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    Have never noticed any screen dithering/flickering. Though, I've always used Windows 7.

    If that persists, you may want to check your video drivers.

    Best of luck,
    Uno
     
  16. Tushaar

    Tushaar Member

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  17. jihe

    jihe Senior member

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    Battery seems way too expensive, otherwise the x200 is quite a capable machine still. You get used to trackpoint, I had the same concern but now I prefer the trackpoint.
     
  18. jihe

    jihe Senior member

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    Actually the worst thing for a battery is to charge it up and then left alone.
     
  19. Tushaar

    Tushaar Member

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    Battery is expensive because it's not available locally...i'm going to have to get an original battery imported from the US from eBay (http://geb.ebay.in/g/New-Genuine-Le...attery-9-Cell-47-Original?itemid=360520256371). Actually, it's around $130. But if I'm getting an original one, I'm good. I managed to knock down the price to $200 anyway for the machine. I also ran CPUID and it tells me the battery has a capacity of 54 Whr as compared to a new 6 cell, which has 56 Whr. So the original 6 cell already in the laptop is in quite good shape.

    Also, so you are suggesting I should keep the battery plugged in at 100% all the time and to preserve it, not discharge it at all? I can live with that.
     
  20. kevinsbane

    kevinsbane Senior member

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    Lithium Ion batteries will lose capacity dependent on your charge state over time. 100% charged Li-Ion batteries will lose ~20% capacity per year. Li-ion batteries at less than 100% will lose charge more slowly (~4% per year at half capacity). Leaving your battery in will discharge and charge your battery from 100% -> 90% -> 100% constantly, which extends the battery life. Somehow. The specifics escape me, but it's better than storing your battery @ 100% charge. That is, if you have the power manager software from lenovo installed.

    Discharging your battery should have no adverse effect on it. At least, I've run down my 6 cell battery on my X220 multiple times, often to ~10% or less, and I still have good battery life even after a year and 4 months.
     
  21. Tushaar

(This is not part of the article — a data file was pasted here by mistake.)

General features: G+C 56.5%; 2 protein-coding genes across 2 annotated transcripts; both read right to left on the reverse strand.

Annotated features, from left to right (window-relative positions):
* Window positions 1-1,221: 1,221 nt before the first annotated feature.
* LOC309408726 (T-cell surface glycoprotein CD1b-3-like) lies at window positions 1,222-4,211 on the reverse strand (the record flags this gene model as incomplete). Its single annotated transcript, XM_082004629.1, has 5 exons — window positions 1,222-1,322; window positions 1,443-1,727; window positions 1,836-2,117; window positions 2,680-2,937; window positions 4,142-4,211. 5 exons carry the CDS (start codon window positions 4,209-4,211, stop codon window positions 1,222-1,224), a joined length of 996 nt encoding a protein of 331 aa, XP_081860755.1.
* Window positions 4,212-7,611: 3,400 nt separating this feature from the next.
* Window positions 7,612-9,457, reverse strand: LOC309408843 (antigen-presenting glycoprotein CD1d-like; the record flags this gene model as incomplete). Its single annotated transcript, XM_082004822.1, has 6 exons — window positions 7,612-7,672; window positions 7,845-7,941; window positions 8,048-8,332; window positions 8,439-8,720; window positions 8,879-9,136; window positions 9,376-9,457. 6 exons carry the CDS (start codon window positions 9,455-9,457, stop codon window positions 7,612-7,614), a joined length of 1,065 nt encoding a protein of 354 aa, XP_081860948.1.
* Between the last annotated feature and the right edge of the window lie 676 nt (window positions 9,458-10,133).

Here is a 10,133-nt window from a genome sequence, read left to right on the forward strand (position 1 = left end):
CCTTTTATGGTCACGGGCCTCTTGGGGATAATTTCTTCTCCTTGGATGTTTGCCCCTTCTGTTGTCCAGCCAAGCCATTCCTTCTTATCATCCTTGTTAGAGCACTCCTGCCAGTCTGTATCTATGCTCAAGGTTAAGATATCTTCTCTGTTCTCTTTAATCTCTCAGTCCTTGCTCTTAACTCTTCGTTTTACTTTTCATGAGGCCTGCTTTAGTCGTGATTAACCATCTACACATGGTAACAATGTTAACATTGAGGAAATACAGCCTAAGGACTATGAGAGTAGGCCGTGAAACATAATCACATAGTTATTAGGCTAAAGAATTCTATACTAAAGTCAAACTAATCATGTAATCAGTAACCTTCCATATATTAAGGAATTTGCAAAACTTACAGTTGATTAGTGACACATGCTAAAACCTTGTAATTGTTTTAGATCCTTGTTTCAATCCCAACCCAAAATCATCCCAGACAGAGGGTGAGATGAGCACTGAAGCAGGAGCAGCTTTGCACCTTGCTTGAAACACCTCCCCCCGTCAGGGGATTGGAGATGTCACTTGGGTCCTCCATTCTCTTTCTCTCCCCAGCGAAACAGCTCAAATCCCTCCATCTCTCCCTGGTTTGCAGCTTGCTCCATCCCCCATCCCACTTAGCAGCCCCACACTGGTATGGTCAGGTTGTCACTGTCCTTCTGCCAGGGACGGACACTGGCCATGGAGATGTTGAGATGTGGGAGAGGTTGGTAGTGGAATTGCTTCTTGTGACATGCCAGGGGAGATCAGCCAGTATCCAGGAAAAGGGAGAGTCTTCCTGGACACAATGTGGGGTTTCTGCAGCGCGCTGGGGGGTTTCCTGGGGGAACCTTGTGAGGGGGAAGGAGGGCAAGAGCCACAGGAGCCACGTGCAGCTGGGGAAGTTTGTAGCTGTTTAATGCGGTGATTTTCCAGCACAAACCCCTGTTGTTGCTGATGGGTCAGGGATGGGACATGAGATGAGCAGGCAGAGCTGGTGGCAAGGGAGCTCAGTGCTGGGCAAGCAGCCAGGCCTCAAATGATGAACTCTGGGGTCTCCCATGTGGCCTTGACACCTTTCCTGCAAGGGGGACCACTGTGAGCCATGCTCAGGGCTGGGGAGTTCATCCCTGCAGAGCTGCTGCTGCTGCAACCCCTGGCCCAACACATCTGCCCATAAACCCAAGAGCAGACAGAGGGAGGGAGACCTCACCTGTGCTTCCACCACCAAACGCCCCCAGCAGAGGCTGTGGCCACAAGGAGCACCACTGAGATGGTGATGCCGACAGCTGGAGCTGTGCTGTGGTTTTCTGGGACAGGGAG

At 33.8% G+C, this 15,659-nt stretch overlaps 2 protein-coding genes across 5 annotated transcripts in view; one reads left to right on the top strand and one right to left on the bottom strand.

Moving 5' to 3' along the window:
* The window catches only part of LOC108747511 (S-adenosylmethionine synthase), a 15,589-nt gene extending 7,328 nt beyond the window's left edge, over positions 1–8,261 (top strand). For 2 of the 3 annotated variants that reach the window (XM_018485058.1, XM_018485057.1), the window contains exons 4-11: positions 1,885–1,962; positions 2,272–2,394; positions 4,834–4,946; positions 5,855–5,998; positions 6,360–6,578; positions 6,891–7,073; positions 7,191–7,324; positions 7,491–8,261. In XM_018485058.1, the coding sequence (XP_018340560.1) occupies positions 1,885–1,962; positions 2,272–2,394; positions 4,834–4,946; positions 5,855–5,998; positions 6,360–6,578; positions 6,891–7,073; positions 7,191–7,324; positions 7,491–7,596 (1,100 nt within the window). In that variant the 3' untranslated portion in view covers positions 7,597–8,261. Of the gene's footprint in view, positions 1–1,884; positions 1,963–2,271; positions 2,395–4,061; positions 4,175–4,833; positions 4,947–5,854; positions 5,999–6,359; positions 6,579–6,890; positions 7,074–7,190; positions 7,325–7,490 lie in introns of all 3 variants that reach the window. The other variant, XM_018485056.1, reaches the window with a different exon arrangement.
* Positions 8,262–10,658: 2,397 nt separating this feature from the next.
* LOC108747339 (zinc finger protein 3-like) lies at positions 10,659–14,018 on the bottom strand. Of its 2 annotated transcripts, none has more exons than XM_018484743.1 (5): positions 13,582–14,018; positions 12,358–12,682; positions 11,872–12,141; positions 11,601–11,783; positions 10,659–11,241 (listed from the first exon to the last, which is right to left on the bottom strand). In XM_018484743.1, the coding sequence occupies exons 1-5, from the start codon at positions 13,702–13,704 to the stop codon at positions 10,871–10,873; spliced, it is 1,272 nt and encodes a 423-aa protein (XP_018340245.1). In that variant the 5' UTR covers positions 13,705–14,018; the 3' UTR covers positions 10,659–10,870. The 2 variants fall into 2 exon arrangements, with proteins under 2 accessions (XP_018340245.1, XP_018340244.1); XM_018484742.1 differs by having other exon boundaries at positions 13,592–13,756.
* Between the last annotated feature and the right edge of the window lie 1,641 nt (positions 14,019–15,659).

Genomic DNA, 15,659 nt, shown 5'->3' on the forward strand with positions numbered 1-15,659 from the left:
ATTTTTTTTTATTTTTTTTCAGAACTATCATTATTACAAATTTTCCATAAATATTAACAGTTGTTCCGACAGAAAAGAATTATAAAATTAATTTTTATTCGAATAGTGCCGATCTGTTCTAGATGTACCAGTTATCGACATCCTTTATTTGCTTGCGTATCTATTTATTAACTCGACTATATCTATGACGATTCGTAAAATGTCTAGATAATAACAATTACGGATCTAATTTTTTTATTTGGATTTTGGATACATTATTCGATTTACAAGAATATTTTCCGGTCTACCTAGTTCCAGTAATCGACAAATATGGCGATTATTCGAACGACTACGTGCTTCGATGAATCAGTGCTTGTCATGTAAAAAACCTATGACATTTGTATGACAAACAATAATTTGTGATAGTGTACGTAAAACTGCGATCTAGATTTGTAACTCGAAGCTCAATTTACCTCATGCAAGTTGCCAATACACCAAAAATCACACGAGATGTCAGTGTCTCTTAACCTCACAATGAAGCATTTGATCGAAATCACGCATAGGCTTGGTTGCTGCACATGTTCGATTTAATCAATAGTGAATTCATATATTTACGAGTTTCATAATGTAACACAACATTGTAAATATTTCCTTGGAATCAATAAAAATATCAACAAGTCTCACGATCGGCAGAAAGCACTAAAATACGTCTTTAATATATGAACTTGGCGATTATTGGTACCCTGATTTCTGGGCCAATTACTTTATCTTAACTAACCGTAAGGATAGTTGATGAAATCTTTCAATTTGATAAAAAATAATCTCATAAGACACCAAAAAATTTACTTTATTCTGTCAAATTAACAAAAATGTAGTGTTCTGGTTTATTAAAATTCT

Tushaar Member

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    Anyone has any official stuff to verify this?
     
  22. kevinsbane

    kevinsbane Senior member

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  23. Tushaar

    Tushaar Member

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    Sorry if I ask a stupid question again, but if I'm on AC mains all the time, it's best to keep the battery in and at 100% all the time? That will prolong durability of the battery?

    I've read a bit on Google, but nothing answers this definitely (comments and all are contradictory).
     
    #23 Tushaar, Dec 10, 2012
    Last edited: Dec 10, 2012
  24. kevinsbane

    kevinsbane Senior member

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    It is not good to keep the battery at 100% all the time.

    That being said, if you have the Lenovo power manager program installed, you will not be keeping your battery at 100% all the time. The program automatically charges the battery up to ~100% (or whatever threshold you specify), then lets the battery run down to about 90% (or whatever threshold you specify) before beginning a charge again. By default, it charges to 100% and then lets it run down to 90% before charging. This will maximize battery life while balancing useability.

    As long as you're plugged in and have the power manager installed, leave your battery in.
     
  25. Tushaar

    Tushaar Member

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    Ok, this is going to sound really stupid, but I'm not sure Power Manager works properly.

    I am running Windows 8, which means .NET 3.5 is not installed, which Power Manager requires. However, PM installed fine, though it gave a warning about .NET. However, though it has added power profiles and I can right click on the Lenovo Battery meter and select Battery Stretch, it does not allow me to "Launch" the Power Manager window. That prevents me from accessing other settings. Battery meter constantly (Lenovo and Windows) constantly shows 100% and doesn't appear to be charging/discharging as you mentioned.

    I've tried all ways to install .NET framework 3.5 (including running the command prompt as well as an executable I download from Microsoft's site), but it just doesn't happen. And on my WiFi at University, download size is limited to 150MB, which is too small for the 231 MB .NET update through Windows Update. I managed to download the executable through Tor, but it doesn't work on Windows 8.

    This is a bit off topic, sorry.